Planning an international vacation takes time and energy, but traveling abroad is something everyone should do in a lifetime. After brushing up on the language, cultural norms and making sure you know what things you should not miss in your selected locale, you might feel like you’ve avoided any potential etiquette mistakes and are prepared for the best vacation ever. But have you considered tipping?
The rules of tipping vary by location, but one rule is standard: you should always find a way to thank those who wait on and serve you in any kind of way. If you need a gratuity guide before you embark on your adventure, we’ve got you covered. Here’s an etiquette guide for tipping when traveling abroad.
To best understand tipping guidelines and practices while traveling abroad, we spoke with Diane Gottsman, a nationally renowned etiquette expert whose work has been featured on the “Today” show, CNN and CBS Sunday Morning. Gottsman is the author of “Modern Etiquette for a Better Life” and founder of The Protocol School of Texas.
After you’ve packed your bags and hit the friendly skies, the first thing you will need to do is convert your money into your destination’s currency. “You should always make sure you’re carrying enough money to cover tipping and general expenses,” Gottsman said. “And when you’re in another country, make sure to tip them in their currency.”
When you’re soaking up the sun at an all-inclusive resort, miles away from the nuisance of work and responsibilities, you might be tempted to take your goods and go, no tip included. You paid in advance, so you shouldn’t have to tip, right? Not exactly. “Even when you’re vacationing at an all-inclusive resort, you should still tip the bartenders and wait staff,” Gottsman said. “It’s not a hard and fast rule, but it’s a general courtesy that will be appreciated by the staff.”
Whether you’re embarking on a safari adventure or learning about the historic sites and sounds of a new city, you should always tip your tour guide at the end of the trip. “Travel guides in the tourism industry should generally be tipped,” Gottsman said.
One way to tour any city like a local is to opt for public transportation over taxi rides and ridesharing apps. But if your destination is too far, or if you’re not sure how to navigate your commute abroad, you might opt for a service that is more reliable than your handy dandy map. At the end of your ride, you should tip your drivers. Gottsman recommends tipping taxi drivers a minimum of 15% of your total and 20% if you’re assisted with heavy luggage. The same goes for Uber and Lyft.
Most international destinations offer shuttle rides to travelers who prefer a streamlined service rather than the hassle of ordering a taxi or Uber or driving themselves. Even though you’re expected to pay a flat fee before booking your ride, you should also tip your drivers after arriving at your destination. “If you’re taking a shuttle to the airport or to your hotel, tip your drivers a couple of dollars,” Gottsman said. “It’ll show your appreciation for being driven to and from where you’re going.”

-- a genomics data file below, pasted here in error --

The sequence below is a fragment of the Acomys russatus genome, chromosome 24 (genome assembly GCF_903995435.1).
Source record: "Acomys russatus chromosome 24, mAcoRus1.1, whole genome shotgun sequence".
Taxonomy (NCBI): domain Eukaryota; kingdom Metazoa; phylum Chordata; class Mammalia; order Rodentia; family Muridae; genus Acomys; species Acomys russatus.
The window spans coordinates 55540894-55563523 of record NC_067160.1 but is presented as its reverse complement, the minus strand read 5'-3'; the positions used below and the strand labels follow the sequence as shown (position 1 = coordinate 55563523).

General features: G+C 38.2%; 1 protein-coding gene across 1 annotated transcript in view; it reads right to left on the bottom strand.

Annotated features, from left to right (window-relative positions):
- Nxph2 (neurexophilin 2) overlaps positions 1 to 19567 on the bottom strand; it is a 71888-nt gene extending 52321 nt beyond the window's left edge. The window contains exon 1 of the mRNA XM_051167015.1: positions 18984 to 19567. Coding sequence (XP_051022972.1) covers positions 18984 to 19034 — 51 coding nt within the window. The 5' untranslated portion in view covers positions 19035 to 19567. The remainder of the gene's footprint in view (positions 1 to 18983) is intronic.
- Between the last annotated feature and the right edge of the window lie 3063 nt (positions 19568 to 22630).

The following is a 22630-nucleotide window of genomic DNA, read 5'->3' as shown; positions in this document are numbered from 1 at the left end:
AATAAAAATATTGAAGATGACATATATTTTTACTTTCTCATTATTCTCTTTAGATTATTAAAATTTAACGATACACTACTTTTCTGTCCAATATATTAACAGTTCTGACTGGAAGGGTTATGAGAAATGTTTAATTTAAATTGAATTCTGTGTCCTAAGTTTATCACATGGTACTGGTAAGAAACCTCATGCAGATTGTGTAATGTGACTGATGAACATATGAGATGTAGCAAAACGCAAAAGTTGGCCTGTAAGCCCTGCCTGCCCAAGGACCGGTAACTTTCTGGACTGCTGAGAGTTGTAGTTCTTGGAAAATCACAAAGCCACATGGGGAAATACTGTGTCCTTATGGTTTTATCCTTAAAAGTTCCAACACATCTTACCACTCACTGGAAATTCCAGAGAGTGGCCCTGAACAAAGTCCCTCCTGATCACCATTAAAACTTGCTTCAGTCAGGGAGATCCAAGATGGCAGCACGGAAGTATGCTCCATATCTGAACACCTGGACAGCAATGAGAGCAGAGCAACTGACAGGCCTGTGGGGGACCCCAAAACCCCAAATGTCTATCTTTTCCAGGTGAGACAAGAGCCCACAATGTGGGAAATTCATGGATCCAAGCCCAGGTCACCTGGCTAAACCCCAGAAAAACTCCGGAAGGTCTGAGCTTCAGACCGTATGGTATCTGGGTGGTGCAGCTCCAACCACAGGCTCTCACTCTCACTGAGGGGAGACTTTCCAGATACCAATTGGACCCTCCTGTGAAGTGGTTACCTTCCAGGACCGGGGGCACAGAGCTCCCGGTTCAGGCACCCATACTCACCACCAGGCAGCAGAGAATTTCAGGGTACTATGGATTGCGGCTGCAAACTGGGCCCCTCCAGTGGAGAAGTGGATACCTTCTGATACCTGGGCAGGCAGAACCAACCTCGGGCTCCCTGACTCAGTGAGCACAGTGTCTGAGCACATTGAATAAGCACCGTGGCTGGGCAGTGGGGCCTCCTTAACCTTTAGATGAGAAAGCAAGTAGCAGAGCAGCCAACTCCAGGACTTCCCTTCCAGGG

This rule applies wherever you go: if there’s a cleaning staff keeping your space nice and neat, they should be tipped every day for their service, not just at the end of your trip. “A common mistake people make is tipping at the end of your trip,” Gottsman said. “It’s important to tip daily as employees change from one day to another. A good rule of thumb is $1 per person staying in the room if there are multiple people, or $3 to $5 per day if you’re on your own.”
Here’s one thing you’ll learn if you’re staying at a hotel in a new place: the concierge is your best friend. Not sure where to eat dinner? They’ll know the best restaurant in town. Curious about what hotspots you need to see on your journey? They’ve been there, done that. The concierge is there to help with all your needs, and they should be tipped. “For quick directions to the nearest coffee shop, no tip is required,” Gottsman said. “However, if you’re acquiring easy theatre tickets or dinner reservations, tip $5 to $10, and $20 upwards for difficult-to-secure tickets, reservations or special services.”
Cultural norms vary by country. Acceptable attire, dining practices and even rules of photography all differ based on where you are in the world. The same applies to tipping. “Although tipping is a common practice in the U.S., most Asian countries have a no-tipping policy,” Gottsman said. “In Japan, for example, they are very hard workers and take great pride in their work ethic. Tipping is offensive, and you never want to force a tip on someone. That’s just rude.” If you want to show appreciation for the service you’ve been provided, Gottsman suggests giving a small gift, like something specific to your country, as a token of gratitude.
Traveling to a new country can be intimidating. And if you’re unfamiliar with the language or the culture, you might be afraid of making an error that will be deemed offensive. But Gottsman recommends putting your nerves aside and setting things straight. “When in doubt, don’t be ashamed to ask,” she said. Remember your friendly neighborhood concierge, that’s what they’re there for, and they have likely answered your question many times before for others. Just be sure not to ask any questions you might not know are rude.
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